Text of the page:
Various writers associated with the Middle East Forum have in turn criticized Cole and Beinin. Martin Kramer critiques Joel Beinin and his appointment to MESA as:
the avatar of the "new left" insurgency that swept through Middle Eastern studies in the 1980s. As a member of a Zionist-socialist youth movement, he had gone to live on a kibbutz in Israel. Hell hath no fury like a socialist scorned: the experience turned him into a fervent anti-Zionist and critic of Israel. When he is not lecturing, writing, and demonstrating on behalf of Palestine, he is railing against the "perils of a neoliberal, repressive ‘pax Americana'." "I'd encourage students to get involved in all political issues," he told The Stanford Daily during the 1998 U.S.-Iraq confrontation, "because the political system in the United States is corrupt."
Beinin is entitled to his radical views. What is telling is that the membership of MESA, that supposed reservoir of collective wisdom about the Middle East, should have chosen him as president. MESA presidents don't do a great deal—the job only lasts one year—but the choice says a lot about the state of academic consensus. And what Beinin's elevation says is quite simply this: never has the Middle Eastern studies guild been more opposed to American values, U.S. policy, and U.S. influence in the Middle East. It's worth remembering this in the fall of 2002, when MESA next convenes in Washington, and its boosters again assert that academic Middle Eastern studies are in "the nation's interest." This questionable claim, invoked to justify continuing federal subsidies under Title VI, deserves closer scrutiny than ever before. This is the task of Congress.
while Alexander H. Joffe criticizes the works of Juan Cole, in particular his assertion Israel benefitted from 9/11:
Cole: our press and politicians do us an enormous disservice by not putting the Israeli announcement about the Jerusalem barrier on the front page. This sort of action is a big part of what is driving the terrorists (and, of course, Sharon himself is a sort of state-backed terrorist, anyway). The newspapers and television news departments should be telling us when we are about to be in the cross-fire between the aggressive, expansionist, proto-fascist Likud coalition and the paranoid, murderous, violent Al-Qaeda and its offshoots.—July 11, 2005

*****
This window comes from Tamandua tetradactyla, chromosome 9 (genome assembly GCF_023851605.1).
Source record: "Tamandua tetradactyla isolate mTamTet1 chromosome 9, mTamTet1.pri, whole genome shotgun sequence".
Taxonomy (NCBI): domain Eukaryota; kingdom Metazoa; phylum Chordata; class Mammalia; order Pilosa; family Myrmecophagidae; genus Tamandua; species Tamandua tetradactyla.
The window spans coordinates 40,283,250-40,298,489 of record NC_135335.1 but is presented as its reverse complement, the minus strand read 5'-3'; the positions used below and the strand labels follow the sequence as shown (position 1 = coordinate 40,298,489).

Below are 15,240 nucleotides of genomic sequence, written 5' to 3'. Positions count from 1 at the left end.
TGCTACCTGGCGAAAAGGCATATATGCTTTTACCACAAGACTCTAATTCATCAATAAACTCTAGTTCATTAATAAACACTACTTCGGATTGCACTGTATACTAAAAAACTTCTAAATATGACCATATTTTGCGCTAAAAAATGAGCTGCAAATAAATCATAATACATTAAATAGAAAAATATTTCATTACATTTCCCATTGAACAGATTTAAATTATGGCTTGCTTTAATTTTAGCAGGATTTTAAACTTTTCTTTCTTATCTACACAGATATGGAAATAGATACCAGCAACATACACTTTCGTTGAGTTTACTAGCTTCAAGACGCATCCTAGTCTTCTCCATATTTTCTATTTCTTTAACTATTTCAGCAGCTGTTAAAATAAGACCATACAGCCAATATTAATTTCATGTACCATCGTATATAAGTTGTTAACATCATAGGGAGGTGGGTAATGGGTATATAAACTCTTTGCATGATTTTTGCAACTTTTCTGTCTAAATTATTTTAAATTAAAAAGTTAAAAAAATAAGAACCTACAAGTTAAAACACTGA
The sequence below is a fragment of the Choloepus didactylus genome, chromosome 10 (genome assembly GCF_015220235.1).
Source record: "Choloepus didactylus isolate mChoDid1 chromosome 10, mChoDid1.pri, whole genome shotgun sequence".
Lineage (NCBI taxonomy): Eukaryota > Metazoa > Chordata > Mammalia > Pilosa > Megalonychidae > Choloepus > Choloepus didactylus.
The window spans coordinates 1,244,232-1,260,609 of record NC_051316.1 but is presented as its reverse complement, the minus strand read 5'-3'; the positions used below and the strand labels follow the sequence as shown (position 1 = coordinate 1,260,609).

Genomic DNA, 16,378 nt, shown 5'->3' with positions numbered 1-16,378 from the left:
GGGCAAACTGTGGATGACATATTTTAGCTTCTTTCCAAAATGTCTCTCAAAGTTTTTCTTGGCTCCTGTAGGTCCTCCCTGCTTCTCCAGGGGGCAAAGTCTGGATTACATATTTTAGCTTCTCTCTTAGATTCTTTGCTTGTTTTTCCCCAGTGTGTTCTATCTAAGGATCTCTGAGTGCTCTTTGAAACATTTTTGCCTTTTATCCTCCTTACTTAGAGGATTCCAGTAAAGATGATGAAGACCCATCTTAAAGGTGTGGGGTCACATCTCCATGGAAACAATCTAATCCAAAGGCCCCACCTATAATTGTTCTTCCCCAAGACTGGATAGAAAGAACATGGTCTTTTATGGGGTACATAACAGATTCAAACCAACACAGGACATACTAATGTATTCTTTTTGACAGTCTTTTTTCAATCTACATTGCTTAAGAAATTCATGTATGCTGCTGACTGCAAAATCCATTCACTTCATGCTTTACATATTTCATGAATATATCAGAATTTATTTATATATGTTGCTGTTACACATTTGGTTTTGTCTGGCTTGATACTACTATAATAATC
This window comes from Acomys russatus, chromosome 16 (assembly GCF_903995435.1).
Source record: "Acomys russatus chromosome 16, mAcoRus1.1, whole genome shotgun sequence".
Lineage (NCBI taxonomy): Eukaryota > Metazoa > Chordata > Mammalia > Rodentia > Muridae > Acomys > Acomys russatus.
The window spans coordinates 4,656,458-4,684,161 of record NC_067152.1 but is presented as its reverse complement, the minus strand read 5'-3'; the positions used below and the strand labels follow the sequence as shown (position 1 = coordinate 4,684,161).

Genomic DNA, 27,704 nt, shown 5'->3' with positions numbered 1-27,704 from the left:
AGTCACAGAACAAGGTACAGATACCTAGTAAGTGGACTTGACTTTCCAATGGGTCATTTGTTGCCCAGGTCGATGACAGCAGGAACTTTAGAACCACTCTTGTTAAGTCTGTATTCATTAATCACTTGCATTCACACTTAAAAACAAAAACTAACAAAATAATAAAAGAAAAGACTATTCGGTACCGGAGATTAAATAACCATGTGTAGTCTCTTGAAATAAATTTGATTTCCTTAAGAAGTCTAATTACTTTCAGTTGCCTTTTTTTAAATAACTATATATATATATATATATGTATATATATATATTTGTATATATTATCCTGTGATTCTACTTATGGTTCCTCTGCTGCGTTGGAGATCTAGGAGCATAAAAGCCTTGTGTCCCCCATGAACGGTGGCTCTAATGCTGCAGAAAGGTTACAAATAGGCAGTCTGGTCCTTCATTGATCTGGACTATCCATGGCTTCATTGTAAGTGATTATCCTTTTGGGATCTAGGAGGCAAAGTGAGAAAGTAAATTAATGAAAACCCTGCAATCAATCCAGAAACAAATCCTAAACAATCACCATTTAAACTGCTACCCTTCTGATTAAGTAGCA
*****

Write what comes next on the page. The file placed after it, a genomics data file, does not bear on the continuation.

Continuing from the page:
MEQ: The separation fence has reduced terrorism 75 percent. Saudi Arabia, India, Morocco, Turkey and even the United Nations in Cyprus built similar barriers before Israel, in each case reducing terrorism or, in the latter case, communal violence.
Cole: According to the September 11 Commission report, Al-Qaeda conceived 9/11 in some large part as a punishment on the U.S. for supporting Ariel Sharon's iron fist policies toward the Palestinians. Bin Laden had wanted to move the operation up in response to Sharon's threatening visit to the Temple Mount, and again in response to the Israeli attack on the Jenin refugee camp, which left 4,000 persons homeless. Khalid Shaikh Muhammad argued in each case that the operation just was not ready.—July 8, 2005
MEQ: Martin Kramer points out that the 9-11 Commission determined the hijacking plan was conceived by early 1999, that Sharon's visit to the Temple Mount took place in September 2000 when he was head of the opposition, and that the Jenin operation took place in April 2002, seven months after 9/11. After these factual problems were pointed out, Cole surreptitiously changed his original posting.
Cole: It is obvious to me that what September 11 really represented was a dragooning of the United States into internal Middle East political conflicts. Israel's aggressive policies in the West Bank and Gaza have poisoned the political atmosphere in the Middle East (and increasingly in the Muslim world) for the United States. It is ridiculous to suggest that radical Islamists don't care about the Palestine issue.—September 9, 2004
MEQ: Cole ignores events such as the 1993 bombing of the World Trade Center, the attacks on U.S. embassies in East Africa in 1998, and on the USS Cole in 2000, all of which took place during periods of seeming progress in Israeli-Palestinian relations.
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